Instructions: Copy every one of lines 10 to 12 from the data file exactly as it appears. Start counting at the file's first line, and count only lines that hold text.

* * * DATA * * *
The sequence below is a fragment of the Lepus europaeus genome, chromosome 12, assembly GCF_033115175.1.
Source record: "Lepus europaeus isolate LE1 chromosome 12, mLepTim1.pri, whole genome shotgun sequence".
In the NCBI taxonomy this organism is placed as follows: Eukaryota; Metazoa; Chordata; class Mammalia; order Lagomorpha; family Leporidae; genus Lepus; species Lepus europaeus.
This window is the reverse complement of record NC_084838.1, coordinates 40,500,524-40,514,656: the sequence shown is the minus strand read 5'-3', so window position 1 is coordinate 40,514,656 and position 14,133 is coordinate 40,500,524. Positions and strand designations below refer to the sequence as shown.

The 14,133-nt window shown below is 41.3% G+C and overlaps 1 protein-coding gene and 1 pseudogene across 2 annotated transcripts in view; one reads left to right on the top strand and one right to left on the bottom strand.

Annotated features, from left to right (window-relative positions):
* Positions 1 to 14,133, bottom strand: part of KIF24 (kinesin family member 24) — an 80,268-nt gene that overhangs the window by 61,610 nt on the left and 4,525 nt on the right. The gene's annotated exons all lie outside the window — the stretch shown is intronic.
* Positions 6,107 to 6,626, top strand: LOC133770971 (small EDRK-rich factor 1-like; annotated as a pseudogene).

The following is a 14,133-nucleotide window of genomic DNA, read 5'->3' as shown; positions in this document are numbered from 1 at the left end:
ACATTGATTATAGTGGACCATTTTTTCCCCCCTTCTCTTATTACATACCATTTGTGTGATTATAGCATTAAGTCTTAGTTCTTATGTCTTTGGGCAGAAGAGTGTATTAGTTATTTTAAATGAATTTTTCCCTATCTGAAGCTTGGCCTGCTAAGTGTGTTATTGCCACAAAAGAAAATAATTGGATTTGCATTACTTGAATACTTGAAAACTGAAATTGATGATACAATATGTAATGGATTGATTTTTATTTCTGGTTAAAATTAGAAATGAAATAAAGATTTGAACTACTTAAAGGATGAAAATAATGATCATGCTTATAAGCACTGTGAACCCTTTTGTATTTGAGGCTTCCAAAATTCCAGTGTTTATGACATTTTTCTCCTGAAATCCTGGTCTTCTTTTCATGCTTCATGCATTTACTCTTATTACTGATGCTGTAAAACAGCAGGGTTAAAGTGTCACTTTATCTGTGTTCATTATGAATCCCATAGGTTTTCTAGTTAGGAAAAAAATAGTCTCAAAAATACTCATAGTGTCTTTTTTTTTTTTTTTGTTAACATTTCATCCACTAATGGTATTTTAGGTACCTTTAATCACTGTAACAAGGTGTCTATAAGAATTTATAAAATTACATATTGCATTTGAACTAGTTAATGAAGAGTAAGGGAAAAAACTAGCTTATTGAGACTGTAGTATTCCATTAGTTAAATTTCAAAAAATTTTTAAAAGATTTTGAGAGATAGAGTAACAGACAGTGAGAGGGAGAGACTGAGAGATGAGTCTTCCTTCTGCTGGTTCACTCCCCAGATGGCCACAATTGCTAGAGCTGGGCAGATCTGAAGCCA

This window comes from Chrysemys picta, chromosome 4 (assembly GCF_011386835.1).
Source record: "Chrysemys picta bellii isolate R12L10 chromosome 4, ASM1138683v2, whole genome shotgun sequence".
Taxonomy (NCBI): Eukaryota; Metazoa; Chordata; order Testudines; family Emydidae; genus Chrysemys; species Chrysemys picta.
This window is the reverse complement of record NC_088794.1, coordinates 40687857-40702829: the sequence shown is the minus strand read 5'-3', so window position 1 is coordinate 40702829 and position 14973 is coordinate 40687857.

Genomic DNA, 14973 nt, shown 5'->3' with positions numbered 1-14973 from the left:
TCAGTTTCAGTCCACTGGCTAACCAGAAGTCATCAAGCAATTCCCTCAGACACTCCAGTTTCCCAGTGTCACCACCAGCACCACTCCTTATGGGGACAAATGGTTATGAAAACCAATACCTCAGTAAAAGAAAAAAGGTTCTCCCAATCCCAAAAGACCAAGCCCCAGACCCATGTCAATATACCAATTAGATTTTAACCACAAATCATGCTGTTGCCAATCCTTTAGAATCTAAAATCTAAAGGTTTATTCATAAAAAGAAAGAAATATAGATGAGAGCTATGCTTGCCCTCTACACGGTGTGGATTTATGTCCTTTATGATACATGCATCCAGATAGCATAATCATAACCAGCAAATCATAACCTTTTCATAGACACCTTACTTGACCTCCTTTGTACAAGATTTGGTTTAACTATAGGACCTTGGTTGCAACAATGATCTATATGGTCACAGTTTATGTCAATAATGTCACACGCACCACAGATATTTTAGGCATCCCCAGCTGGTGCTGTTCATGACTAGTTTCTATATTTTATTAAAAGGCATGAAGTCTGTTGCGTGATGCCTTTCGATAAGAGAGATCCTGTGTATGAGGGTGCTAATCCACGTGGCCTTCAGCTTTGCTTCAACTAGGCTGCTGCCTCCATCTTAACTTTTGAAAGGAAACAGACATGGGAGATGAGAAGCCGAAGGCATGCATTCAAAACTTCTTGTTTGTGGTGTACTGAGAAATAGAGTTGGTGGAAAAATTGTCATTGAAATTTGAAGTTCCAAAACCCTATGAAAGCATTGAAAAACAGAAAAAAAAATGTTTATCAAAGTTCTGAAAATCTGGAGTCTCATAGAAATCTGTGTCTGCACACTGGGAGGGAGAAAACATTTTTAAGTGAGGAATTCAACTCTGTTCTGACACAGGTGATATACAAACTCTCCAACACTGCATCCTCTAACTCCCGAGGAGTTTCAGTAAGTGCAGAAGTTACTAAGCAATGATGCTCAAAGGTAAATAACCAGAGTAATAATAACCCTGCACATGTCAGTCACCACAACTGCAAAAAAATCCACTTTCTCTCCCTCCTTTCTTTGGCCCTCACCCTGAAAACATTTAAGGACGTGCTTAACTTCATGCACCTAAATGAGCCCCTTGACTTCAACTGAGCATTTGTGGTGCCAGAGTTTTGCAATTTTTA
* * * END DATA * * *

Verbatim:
ACATTGATTATAGTGGACCATTTTTTCCCCCCTTCTCTTATTACATACCATTTGTGTGATTATAGCATTAAGTCTTAGTTCTTATGTCTTTGGGCAGAAGAGTGTATTAGTTATTTTAAATGAATTTTTCCCTATCTGAAGCTTGGCCTGCTAAGTGTGTTATTGCCACAAAAGAAAATAATTGGATTTGCATTACTTGAATACTTGAAAACTGAAATTGATGATACAATATGTAATGGATTGATTTTTATTTCTGGTTAAAATTAGAAATGAAATAAAGATTTGAACTACTTAAAGGATGAAAATAATGATCATGCTTATAAGCACTGTGAACCCTTTTGTATTTGAGGCTTCCAAAATTCCAGTGTTTATGACATTTTTCTCCTGAAATCCTGGTCTTCTTTTCATGCTTCATGCATTTACTCTTATTACTGATGCTGTAAAACAGCAGGGTTAAAGTGTCACTTTATCTGTGTTCATTATGAATCCCATAGGTTTTCTAGTTAGGAAAAAAATAGTCTCAAAAATACTCATAGTGTCTTTTTTTTTTTTTTTGTTAACATTTCATCCACTAATGGTATTTTAGGTACCTTTAATCACTGTAACAAGGTGTCTATAAGAATTTATAAAATTACATATTGCATTTGAACTAGTTAATGAAGAGTAAGGGAAAAAACTAGCTTATTGAGACTGTAGTATTCCATTAGTTAAATTTCAAAAAATTTTTAAAAGATTTTGAGAGATAGAGTAACAGACAGTGAGAGGGAGAGACTGAGAGATGAGTCTTCCTTCTGCTGGTTCACTCCCCAGATGGCCACAATTGCTAGAGCTGGGCAGATCTGAAGCCA

This window comes from Chrysemys picta, chromosome 4 (assembly GCF_011386835.1).
Source record: "Chrysemys picta bellii isolate R12L10 chromosome 4, ASM1138683v2, whole genome shotgun sequence".